"It's about trying to figure out what the best approach and we have a very competent group of lawyers willing to work with government ... on how to reconcile these two regimes to make this system effective," he said.



Advertisements

Latest Canada & World News

  • Montreal police accused of trying to silence whistleblowers

    Canada News CTV News
    Montreal chief of police Philippe Pichet is asking Quebec’s provincial officers to investigate after allegations that some members of his force fabricated evidence in order to silence whistleblowers within the force. Pichet told CTV Montreal on Wednesday that he is “very concerned about the fact that people said that we are fabricating some evidence” following a report Tuesday on the French-language station TVA. Source
  • Canadian educator in northern Quebec among finalists for Global Teacher Prize

    Canada News CTV News
    MONTREAL -- A teacher from northern Quebec is in the running for the prestigious US$1-million Global Teacher Prize. The Varkey Foundation says Maggie MacDonnell has been named a top-10 finalist for the award, which will be handed out in Dubai on March 19. Source
  • Ontario science teacher takes stand in defence of anti-vaccination allegations

    Canada News CTV News
    TORONTO -- An Ontario science teacher accused of pushing anti-vaccination views and berating a public health nurse assigned to work at his high school has taken the stand in his defence. Timothy C. Sullivan is testifying before the Ontario College of Teachers on the second day of his disciplinary hearing on allegations of professional misconduct. Source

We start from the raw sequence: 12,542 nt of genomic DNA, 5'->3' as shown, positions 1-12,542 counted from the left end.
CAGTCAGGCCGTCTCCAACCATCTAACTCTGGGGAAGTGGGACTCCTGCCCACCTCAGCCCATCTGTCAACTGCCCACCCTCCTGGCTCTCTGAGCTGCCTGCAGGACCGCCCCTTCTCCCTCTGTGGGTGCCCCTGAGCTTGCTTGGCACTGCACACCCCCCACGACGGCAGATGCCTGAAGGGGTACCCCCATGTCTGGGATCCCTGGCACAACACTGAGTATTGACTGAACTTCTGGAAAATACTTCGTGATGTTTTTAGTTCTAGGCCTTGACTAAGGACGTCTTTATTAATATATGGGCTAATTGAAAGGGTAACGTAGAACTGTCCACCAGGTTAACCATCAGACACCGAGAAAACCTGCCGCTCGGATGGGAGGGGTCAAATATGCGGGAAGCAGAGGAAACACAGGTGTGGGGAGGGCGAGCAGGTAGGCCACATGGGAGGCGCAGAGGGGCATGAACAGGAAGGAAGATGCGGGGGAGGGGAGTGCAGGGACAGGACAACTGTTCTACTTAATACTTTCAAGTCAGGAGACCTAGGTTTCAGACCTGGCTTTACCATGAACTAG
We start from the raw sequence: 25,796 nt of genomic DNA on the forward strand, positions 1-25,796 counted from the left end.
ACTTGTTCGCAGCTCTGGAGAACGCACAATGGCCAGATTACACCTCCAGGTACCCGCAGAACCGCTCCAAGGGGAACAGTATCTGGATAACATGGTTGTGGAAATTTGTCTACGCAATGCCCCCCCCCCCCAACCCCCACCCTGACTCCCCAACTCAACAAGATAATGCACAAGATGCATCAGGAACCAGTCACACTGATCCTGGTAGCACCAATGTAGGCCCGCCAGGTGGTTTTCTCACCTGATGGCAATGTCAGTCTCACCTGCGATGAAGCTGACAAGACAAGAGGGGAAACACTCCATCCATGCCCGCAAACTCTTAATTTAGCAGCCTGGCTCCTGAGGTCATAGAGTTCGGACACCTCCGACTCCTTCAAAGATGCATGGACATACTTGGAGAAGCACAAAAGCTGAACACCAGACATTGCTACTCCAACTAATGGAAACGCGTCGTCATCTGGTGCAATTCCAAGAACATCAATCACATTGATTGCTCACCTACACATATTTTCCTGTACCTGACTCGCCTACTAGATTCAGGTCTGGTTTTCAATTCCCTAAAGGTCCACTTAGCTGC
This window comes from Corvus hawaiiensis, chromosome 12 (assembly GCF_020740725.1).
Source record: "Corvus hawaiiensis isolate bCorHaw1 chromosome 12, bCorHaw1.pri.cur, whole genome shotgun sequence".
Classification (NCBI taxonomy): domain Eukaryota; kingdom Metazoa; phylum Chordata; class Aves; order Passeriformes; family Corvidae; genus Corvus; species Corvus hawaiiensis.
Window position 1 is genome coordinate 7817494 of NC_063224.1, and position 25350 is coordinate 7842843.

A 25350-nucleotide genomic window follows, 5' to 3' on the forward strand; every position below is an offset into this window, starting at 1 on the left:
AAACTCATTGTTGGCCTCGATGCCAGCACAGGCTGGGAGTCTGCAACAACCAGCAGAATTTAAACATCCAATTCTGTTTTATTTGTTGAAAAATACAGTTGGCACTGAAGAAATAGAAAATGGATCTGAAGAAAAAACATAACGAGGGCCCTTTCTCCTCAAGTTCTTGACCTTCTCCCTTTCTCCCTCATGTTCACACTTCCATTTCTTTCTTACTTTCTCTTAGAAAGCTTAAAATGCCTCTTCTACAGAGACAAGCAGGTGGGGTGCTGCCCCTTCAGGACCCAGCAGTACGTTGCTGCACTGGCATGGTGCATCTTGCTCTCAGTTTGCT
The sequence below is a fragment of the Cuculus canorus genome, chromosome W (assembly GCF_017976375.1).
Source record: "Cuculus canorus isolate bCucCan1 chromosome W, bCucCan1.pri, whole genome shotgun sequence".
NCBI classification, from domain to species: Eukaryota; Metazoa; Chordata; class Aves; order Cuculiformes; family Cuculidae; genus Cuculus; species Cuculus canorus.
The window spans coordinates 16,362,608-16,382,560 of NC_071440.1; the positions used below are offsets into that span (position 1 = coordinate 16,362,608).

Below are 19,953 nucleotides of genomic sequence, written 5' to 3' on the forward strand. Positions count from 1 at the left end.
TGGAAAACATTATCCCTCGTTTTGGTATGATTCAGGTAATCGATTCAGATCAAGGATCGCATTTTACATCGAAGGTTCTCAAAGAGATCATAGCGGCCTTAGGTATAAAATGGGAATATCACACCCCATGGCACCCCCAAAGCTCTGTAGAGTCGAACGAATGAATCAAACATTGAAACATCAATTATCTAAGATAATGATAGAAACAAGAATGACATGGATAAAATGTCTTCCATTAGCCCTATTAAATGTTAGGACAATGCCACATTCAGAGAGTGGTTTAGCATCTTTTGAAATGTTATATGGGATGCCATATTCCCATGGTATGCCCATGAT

• 5 federal by-elections in April will be the 1st major test of Trudeau government

    Canada News CBC News
    Prime Minister Justin Trudeau today announced five byelections will be held on April 3, the first major electoral test for the Liberal government since its election more than 16 months ago. The byelections will be held in the ridings of:Saint-Laurent (Quebec). Source
  • Charge laid months after 14 dogs die in Sask. kennel of heat exhaustion

    Canada News CBC News
    A 50-year-old man has been charged with negligence after 14 dogs died of heat exhaustion at a Saskatoon dog kennel last year.Former Saskatoon kennel employee says 14 dog deaths could have been avoided'We are heartbroken,' says manager of Saskatoon kennel where 14 dogs diedAn investigation by the Saskatoon SPCA and Saskatoon Police Service found the dogs were left unattended overnight at the Playful Paws Pet Centre in September 2016. Source